Texas Water Safari participants deserve accolades

By the Advocate Editorial Board
July 14, 2010 at 2:14 a.m.

The Texas Water Safari, known as the "World's Toughest Canoe Race," marked its 47th year this month. The 260-mile race down the San Marcos and Guadalupe rivers has seen numerous participants through the years.

We praise these brave souls for the endurance required to finish the race, much more for those who win in whatever category entered.

We've seen finishers at Seadrift with bruised ribs, blistered hands and sans 20 or more body pounds from the start - mostly body fluids lost through the vigorous workout in extreme heat and humidity. And we've heard strange and mysterious tales these racers have shared - experienced in those lonely spots along the race path.

After more than 30 or 40 hours, many race participants hallucinate - they see cities with lights, people along the riverbanks who suddenly disappear, food floating in the air and other stranger scenes. During the night, swarms of insects attack, snakes swim along the top of the river's surface - sometimes in the moon's glow - and what appear to be logs often are alligators.

The race requires a participant to finish in 100 hours. Those who do finish receive the Texas Water Safari patch. However, many do not make it or drop out long before 100 hours. Some try so hard, they break their bones. One year, a participant broke his ribs paddling so intensely.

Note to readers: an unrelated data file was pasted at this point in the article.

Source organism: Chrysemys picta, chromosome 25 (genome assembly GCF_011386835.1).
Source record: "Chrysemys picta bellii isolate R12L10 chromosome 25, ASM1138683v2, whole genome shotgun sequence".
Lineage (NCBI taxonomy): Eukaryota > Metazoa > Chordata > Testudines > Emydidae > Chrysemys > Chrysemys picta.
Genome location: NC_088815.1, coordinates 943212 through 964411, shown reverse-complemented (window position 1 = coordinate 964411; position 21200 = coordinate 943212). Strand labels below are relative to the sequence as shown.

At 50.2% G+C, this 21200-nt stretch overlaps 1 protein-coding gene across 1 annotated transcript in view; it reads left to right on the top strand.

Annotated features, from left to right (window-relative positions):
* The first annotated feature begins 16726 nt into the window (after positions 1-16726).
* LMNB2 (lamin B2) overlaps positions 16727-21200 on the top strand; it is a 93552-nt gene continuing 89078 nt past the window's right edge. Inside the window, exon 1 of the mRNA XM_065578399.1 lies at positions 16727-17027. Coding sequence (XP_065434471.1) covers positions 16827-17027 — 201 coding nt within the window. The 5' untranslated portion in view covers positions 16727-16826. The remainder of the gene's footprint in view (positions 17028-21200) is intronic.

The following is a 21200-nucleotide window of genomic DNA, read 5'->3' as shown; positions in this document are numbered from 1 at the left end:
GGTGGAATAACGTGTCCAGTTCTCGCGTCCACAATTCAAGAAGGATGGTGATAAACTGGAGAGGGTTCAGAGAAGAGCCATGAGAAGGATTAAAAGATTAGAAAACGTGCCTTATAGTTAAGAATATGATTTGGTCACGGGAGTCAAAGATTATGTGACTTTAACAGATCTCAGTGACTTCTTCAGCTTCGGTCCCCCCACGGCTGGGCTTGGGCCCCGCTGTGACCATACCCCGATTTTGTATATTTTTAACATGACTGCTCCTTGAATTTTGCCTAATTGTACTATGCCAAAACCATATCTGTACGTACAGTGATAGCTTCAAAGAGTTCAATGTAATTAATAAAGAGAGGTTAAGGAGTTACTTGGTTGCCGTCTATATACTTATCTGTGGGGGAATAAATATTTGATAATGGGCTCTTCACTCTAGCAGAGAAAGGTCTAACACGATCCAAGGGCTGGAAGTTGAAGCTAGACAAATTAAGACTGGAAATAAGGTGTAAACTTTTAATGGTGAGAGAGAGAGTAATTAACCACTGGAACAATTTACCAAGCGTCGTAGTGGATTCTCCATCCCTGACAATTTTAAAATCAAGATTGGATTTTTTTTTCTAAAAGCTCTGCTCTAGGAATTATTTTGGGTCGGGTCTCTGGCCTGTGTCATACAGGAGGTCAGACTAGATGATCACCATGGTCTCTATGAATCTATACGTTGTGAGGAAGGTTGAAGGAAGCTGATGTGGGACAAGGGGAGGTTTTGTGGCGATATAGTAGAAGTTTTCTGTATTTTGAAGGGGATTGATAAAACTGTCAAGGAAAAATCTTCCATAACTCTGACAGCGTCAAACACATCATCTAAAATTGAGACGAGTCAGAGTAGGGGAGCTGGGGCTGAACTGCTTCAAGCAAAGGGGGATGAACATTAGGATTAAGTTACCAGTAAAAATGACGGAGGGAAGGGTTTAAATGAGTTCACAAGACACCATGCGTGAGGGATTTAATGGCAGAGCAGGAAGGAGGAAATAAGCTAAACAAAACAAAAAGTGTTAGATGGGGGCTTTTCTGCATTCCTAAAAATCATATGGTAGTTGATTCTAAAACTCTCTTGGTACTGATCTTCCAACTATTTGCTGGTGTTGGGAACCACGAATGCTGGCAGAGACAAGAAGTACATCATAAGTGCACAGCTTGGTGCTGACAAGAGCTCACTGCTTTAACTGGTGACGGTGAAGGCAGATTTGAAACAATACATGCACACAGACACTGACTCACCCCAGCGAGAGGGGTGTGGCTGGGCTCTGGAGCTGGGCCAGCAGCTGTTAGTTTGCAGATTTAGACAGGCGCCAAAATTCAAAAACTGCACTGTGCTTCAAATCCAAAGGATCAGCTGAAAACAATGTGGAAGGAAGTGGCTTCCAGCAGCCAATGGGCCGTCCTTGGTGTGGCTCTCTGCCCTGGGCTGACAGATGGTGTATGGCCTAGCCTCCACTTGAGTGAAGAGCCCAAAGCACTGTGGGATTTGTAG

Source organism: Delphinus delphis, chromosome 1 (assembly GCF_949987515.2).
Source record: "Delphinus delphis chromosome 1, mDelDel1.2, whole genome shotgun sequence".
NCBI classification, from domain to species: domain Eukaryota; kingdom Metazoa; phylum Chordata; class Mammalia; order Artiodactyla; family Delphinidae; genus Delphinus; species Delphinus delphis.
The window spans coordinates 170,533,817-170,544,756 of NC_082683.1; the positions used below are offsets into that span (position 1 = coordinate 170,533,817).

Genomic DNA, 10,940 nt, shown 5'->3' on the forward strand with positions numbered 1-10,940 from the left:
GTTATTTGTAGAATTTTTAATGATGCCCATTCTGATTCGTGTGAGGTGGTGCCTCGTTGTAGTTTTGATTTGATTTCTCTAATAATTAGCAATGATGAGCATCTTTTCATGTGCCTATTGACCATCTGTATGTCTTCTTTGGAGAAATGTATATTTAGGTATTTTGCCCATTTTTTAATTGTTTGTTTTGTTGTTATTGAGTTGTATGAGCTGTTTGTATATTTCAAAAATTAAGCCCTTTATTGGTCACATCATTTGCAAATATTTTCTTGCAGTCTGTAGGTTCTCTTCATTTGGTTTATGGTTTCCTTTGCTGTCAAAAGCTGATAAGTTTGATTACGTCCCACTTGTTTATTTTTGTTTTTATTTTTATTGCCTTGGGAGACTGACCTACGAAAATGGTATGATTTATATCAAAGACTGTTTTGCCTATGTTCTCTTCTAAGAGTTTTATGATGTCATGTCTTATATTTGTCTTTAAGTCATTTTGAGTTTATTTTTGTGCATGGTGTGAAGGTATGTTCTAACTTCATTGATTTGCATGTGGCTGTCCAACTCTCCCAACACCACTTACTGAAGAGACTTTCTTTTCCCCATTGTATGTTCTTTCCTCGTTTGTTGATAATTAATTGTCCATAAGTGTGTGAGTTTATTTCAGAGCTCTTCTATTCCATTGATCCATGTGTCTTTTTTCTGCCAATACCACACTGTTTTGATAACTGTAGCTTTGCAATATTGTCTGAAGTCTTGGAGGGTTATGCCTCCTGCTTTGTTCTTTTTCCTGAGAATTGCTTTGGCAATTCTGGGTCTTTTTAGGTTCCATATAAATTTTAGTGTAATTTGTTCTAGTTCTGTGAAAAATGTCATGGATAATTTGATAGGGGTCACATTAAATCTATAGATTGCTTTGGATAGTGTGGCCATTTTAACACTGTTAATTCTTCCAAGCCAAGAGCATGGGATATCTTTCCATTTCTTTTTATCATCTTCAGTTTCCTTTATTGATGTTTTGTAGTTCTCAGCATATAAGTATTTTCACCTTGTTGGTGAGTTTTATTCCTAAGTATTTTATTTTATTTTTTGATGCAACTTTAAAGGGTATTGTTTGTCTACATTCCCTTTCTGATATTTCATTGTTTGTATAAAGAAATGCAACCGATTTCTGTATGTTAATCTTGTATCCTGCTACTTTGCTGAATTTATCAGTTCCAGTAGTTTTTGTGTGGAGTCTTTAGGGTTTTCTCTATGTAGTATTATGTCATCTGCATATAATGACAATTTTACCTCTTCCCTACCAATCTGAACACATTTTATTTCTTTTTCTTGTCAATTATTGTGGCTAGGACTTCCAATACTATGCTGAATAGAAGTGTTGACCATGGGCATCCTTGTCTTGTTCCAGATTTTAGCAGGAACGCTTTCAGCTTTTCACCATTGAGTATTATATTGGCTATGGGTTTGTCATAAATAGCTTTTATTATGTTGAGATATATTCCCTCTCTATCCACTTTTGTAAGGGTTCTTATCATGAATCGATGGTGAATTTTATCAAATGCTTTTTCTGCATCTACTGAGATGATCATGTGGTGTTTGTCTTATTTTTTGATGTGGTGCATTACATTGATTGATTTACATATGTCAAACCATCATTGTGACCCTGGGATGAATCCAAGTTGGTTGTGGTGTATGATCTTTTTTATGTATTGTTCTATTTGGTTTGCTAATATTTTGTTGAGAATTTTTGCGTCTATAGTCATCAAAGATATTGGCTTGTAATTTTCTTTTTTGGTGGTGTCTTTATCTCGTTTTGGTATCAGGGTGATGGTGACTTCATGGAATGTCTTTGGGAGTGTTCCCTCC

What we've noticed this year is a second generation of racers. These new participants have parents who have, during the past 20 years, signed up for the grueling trek every year.

Two surnames come to mind: Mynar and Stafford. The Mynars have raced for more than 20 years and Stafford is a regular participant, as well - both have second-generation racers in the race now.

Besides this passing of the baton, the race now attracts international participants. This year's winner had team members from Belize. We think more and more of the world's athletes who are into extreme sports will discover this difficult and challenging race.

Why do they subject themselves to such an extreme physical event? For most participants, it's the adventure of it all and the bragging rights to say, "I did it." But now it also seems to be a family tradition.

Again, we commend all Texas Water Safari racers for their achievements. We marvel at the workout these adventurers go through.

This editorial reflects the views of the Victoria Advocate's editorial board.



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